More physical activity in schools could spark an educational revolution in Utah
Ravell Call, Deseret News
SALT LAKE CITY — If one lawmaker gets his way, Utah students may be more active during the seven or so hours they spend at school five days a week.
But the move for more movement might help Utah students achieve better health and perform better academically, according to nationally recognized scientific research.
"We may be doing absolutely the wrong thing by putting kids in school all day, putting them in the same seat and leaving them there too long," said Rep. Eric Hutchings, R-Kearns.
Hutchings hopes to change the way school officials, parents, teachers and students look at education.
Inspired by "SPARK: The Revolutionary New Science of Exercise and the Brain," written by Harvard Medical School professor John Ratey, Hutchings said he believes Utah schools are doing kids harm by expecting only cognitive performance throughout the day.
"We have created a very sedentary lifestyle," he said. "Our schools are designed to be sedentary."
Without an opportunity to refuel the brain with physical activity, research has shown that humans lose the ability to focus, concentrate and think strategically, Hutchings said.
Ratey's book highlights the effects of vigorous physical activity on the brain, including how it improves thinking skills, behavior and concentration, and leads to better recall abilities.
The opposite has also been shown to be true — that a lack of exercise causes parts of the brain to turn off and not work properly, according to the study.
The bottom line is that regular exercise allows the brain to function better, Hutchings said.
Students at various schools throughout Utah have recently been engaged in research to determine whether increasing activity levels would actually result in better grades.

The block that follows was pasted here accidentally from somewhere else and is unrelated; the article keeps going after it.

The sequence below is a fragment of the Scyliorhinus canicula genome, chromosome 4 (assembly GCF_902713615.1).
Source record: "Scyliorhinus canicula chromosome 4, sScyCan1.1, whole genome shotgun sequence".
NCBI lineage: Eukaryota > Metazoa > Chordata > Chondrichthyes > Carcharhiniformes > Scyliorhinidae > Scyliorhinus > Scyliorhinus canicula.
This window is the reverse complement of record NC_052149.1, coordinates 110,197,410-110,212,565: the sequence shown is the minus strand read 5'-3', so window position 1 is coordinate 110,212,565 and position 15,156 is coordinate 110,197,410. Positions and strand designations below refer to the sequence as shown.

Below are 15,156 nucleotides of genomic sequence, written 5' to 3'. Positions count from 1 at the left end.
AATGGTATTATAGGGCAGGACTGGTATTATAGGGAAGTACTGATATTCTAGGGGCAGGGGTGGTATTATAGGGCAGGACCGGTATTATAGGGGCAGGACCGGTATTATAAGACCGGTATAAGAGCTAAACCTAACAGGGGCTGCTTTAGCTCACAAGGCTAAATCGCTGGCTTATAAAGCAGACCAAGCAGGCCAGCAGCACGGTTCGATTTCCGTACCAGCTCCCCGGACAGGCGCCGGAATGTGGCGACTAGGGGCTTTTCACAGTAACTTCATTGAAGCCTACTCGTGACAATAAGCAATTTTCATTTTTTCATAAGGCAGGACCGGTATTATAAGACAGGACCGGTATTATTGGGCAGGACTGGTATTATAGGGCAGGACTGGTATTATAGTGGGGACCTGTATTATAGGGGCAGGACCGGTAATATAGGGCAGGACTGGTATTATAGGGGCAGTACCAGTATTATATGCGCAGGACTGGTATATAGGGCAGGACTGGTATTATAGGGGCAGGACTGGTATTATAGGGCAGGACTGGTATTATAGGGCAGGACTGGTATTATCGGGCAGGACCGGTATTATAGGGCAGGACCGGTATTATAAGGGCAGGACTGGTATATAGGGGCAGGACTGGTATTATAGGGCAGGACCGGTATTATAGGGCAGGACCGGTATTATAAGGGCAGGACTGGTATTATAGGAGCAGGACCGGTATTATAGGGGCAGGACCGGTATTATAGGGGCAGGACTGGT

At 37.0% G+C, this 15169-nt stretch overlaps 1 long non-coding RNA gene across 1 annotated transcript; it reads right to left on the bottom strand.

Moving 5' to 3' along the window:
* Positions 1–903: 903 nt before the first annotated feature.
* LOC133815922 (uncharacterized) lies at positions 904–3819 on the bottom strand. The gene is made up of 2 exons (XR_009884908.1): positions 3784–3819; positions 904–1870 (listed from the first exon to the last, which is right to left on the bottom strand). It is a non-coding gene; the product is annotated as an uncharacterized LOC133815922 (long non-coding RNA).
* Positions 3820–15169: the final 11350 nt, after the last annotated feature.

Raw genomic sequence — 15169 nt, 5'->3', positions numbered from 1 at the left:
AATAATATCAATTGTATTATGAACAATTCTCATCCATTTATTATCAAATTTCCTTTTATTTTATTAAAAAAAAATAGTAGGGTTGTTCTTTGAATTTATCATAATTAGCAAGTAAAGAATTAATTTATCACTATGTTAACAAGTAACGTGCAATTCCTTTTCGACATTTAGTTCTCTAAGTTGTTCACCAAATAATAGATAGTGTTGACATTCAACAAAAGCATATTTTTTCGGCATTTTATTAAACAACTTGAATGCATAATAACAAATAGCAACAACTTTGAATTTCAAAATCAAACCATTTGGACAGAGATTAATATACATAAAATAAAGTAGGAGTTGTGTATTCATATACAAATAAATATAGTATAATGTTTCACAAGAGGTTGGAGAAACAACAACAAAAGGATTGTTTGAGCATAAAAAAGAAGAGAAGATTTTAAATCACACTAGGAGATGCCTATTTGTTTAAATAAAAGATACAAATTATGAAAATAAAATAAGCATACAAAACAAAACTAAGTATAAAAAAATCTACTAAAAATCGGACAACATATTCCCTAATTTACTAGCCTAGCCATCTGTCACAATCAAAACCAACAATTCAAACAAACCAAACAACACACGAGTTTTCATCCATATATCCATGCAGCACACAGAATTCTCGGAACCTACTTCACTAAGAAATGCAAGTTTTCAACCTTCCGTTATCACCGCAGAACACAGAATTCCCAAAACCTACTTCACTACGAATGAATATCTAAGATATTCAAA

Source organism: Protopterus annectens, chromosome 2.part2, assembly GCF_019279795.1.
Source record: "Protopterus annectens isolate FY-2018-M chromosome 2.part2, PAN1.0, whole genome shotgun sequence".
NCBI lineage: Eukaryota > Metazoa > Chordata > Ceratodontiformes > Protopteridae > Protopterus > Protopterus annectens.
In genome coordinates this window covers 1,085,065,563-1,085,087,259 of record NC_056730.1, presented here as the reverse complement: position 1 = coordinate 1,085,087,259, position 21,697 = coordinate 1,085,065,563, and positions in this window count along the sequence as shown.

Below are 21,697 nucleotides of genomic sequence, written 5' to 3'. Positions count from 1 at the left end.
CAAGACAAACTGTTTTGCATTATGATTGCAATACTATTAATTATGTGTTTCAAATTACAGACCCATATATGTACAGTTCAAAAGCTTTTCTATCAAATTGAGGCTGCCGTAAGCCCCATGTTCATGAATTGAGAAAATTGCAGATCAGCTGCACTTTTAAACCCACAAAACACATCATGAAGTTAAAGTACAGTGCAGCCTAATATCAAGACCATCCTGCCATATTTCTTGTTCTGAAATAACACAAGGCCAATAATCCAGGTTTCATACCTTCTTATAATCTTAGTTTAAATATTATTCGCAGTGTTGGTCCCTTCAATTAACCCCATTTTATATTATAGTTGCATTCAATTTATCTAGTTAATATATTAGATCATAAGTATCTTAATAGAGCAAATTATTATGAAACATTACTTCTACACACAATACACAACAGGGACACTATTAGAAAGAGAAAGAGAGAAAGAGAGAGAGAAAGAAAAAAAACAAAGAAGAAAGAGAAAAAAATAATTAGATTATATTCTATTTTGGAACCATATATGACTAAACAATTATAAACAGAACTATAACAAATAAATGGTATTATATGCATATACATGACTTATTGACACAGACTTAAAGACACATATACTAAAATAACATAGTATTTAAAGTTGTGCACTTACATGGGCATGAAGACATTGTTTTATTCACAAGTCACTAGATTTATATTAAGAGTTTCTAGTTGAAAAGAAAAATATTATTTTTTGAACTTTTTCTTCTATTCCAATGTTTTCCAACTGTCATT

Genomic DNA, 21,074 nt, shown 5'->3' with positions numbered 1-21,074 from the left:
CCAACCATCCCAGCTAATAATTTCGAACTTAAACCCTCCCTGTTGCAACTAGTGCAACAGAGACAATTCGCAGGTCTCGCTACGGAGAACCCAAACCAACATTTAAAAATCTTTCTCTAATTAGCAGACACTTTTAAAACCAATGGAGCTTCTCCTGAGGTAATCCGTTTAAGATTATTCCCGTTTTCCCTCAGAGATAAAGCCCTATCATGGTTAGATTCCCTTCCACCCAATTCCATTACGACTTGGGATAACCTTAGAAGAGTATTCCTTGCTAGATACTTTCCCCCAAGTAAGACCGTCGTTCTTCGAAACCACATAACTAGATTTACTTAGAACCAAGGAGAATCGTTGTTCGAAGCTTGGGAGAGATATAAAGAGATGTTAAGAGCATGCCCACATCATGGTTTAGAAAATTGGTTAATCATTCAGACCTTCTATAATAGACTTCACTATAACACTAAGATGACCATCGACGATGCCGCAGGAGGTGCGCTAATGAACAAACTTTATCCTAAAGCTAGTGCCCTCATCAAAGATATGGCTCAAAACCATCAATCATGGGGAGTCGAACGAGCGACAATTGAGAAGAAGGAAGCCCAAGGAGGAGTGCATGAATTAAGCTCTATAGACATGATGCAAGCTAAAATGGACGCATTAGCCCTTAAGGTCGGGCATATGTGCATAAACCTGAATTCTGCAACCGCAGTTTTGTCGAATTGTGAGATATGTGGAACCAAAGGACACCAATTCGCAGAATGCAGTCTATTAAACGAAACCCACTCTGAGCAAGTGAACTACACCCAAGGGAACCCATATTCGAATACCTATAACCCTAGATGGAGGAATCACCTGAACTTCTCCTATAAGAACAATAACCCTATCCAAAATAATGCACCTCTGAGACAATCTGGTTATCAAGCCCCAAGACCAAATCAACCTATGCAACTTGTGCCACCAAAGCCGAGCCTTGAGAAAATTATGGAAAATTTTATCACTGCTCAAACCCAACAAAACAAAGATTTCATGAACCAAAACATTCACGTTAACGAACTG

At Tolman Elementary School in Bountiful, kids in every grade are given extra opportunities to exercise together, in the morning and the afternoon. It's just 25 minutes of the day, but Principal David Pendergast has already seen a difference in the way students behave.
"They're really happy about what they're doing," he said. "And it's a visible change."
End-of-year test scores will be compared to those from last year in order to asses the value of added physical activity, Pendergast said. It is part of a pilot program being done at the school to help kids learn better, but also be more healthy.
"It's really something that we as a society need to look at, explore and find ways to solve," he said. "We are not helping our kids if we don't."
In a separate study performed at schools within the Granite School District, James Hannon, a professor with the University of Utah's Department of Exercise and Sport Science, said kids who participated in physical activity before math classes performed significantly better than their peers.
The local statistics are being gathered to test whether similar findings from the SPARK study can apply to Utah students and families, resulting in more efficient schooling and better outcomes, Hannon said.
So far, the most significant change in academic performance among students was recorded 30 minutes after vigorous physical activity, which Hannon said might signal "the ideal time for kids to be in a math class or other class where they're struggling."
And such a mental boon shouldn't be left to physical education classes alone. Hannon said an assortment of curriculum models could be implemented to incorporate physical activity with any subject, integrating academic learning so students are moving while they are learning.
But such methods would require a tremendous shift in the current trend.
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